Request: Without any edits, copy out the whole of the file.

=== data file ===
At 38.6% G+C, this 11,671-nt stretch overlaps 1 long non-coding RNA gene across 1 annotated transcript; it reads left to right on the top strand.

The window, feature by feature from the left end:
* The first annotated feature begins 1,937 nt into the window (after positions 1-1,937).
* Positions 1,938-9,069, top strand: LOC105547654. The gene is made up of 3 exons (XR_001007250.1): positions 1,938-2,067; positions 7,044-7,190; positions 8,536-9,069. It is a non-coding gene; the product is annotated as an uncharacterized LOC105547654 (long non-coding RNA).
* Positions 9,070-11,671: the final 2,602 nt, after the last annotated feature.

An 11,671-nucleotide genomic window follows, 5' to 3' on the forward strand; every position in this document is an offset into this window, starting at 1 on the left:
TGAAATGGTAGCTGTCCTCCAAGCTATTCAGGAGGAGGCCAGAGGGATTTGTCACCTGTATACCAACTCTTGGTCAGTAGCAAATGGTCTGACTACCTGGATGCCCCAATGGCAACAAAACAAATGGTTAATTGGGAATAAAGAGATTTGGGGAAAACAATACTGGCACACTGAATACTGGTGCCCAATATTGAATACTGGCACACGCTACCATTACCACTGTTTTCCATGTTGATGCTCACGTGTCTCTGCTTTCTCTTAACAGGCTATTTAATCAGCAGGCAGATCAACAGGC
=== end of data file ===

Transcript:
At 38.6% G+C, this 11,671-nt stretch overlaps 1 long non-coding RNA gene across 1 annotated transcript; it reads left to right on the top strand.

The window, feature by feature from the left end:
* The first annotated feature begins 1,937 nt into the window (after positions 1-1,937).
* Positions 1,938-9,069, top strand: LOC105547654. The gene is made up of 3 exons (XR_001007250.1): positions 1,938-2,067; positions 7,044-7,190; positions 8,536-9,069. It is a non-coding gene; the product is annotated as an uncharacterized LOC105547654 (long non-coding RNA).
* Positions 9,070-11,671: the final 2,602 nt, after the last annotated feature.

An 11,671-nucleotide genomic window follows, 5' to 3' on the forward strand; every position in this document is an offset into this window, starting at 1 on the left:
TGAAATGGTAGCTGTCCTCCAAGCTATTCAGGAGGAGGCCAGAGGGATTTGTCACCTGTATACCAACTCTTGGTCAGTAGCAAATGGTCTGACTACCTGGATGCCCCAATGGCAACAAAACAAATGGTTAATTGGGAATAAAGAGATTTGGGGAAAACAATACTGGCACACTGAATACTGGTGCCCAATATTGAATACTGGCACACGCTACCATTACCACTGTTTTCCATGTTGATGCTCACGTGTCTCTGCTTTCTCTTAACAGGCTATTTAATCAGCAGGCAGATCAACAGGC